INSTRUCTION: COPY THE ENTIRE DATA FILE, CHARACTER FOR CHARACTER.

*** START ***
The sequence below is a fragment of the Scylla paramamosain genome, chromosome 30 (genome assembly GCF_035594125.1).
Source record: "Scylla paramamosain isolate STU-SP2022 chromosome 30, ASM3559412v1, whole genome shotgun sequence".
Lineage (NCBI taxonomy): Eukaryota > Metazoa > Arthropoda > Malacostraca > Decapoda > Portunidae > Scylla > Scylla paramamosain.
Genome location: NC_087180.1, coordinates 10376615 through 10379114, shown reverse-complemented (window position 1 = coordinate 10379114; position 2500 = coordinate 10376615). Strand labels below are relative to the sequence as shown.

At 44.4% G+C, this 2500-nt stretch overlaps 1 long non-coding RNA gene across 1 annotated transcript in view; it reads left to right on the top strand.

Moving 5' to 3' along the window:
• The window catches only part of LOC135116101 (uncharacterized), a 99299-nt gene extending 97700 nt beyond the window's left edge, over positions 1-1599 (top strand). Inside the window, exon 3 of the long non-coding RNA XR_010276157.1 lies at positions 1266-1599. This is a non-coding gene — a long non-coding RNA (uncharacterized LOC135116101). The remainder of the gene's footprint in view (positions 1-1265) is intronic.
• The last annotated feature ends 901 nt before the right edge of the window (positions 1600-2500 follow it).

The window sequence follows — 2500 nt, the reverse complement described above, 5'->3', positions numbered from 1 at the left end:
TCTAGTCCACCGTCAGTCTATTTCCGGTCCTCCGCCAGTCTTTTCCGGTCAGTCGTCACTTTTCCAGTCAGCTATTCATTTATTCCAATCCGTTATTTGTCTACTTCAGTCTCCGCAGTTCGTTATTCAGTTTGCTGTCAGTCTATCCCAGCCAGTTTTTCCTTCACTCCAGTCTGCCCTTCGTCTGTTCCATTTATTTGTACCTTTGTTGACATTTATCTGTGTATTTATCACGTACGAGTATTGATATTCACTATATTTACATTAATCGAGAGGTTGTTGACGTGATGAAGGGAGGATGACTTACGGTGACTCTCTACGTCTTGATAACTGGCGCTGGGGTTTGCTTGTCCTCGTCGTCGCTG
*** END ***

The sequence below is a fragment of the Scylla paramamosain genome, chromosome 30 (genome assembly GCF_035594125.1).
Source record: "Scylla paramamosain isolate STU-SP2022 chromosome 30, ASM3559412v1, whole genome shotgun sequence".
Lineage (NCBI taxonomy): Eukaryota > Metazoa > Arthropoda > Malacostraca > Decapoda > Portunidae > Scylla > Scylla paramamosain.
Genome location: NC_087180.1, coordinates 10376615 through 10379114, shown reverse-complemented (window position 1 = coordinate 10379114; position 2500 = coordinate 10376615). Strand labels below are relative to the sequence as shown.

At 44.4% G+C, this 2500-nt stretch overlaps 1 long non-coding RNA gene across 1 annotated transcript in view; it reads left to right on the top strand.

Moving 5' to 3' along the window:
• The window catches only part of LOC135116101 (uncharacterized), a 99299-nt gene extending 97700 nt beyond the window's left edge, over positions 1-1599 (top strand). Inside the window, exon 3 of the long non-coding RNA XR_010276157.1 lies at positions 1266-1599. This is a non-coding gene — a long non-coding RNA (uncharacterized LOC135116101). The remainder of the gene's footprint in view (positions 1-1265) is intronic.
• The last annotated feature ends 901 nt before the right edge of the window (positions 1600-2500 follow it).

The window sequence follows — 2500 nt, the reverse complement described above, 5'->3', positions numbered from 1 at the left end:
TCTAGTCCACCGTCAGTCTATTTCCGGTCCTCCGCCAGTCTTTTCCGGTCAGTCGTCACTTTTCCAGTCAGCTATTCATTTATTCCAATCCGTTATTTGTCTACTTCAGTCTCCGCAGTTCGTTATTCAGTTTGCTGTCAGTCTATCCCAGCCAGTTTTTCCTTCACTCCAGTCTGCCCTTCGTCTGTTCCATTTATTTGTACCTTTGTTGACATTTATCTGTGTATTTATCACGTACGAGTATTGATATTCACTATATTTACATTAATCGAGAGGTTGTTGACGTGATGAAGGGAGGATGACTTACGGTGACTCTCTACGTCTTGATAACTGGCGCTGGGGTTTGCTTGTCCTCGTCGTCGCTG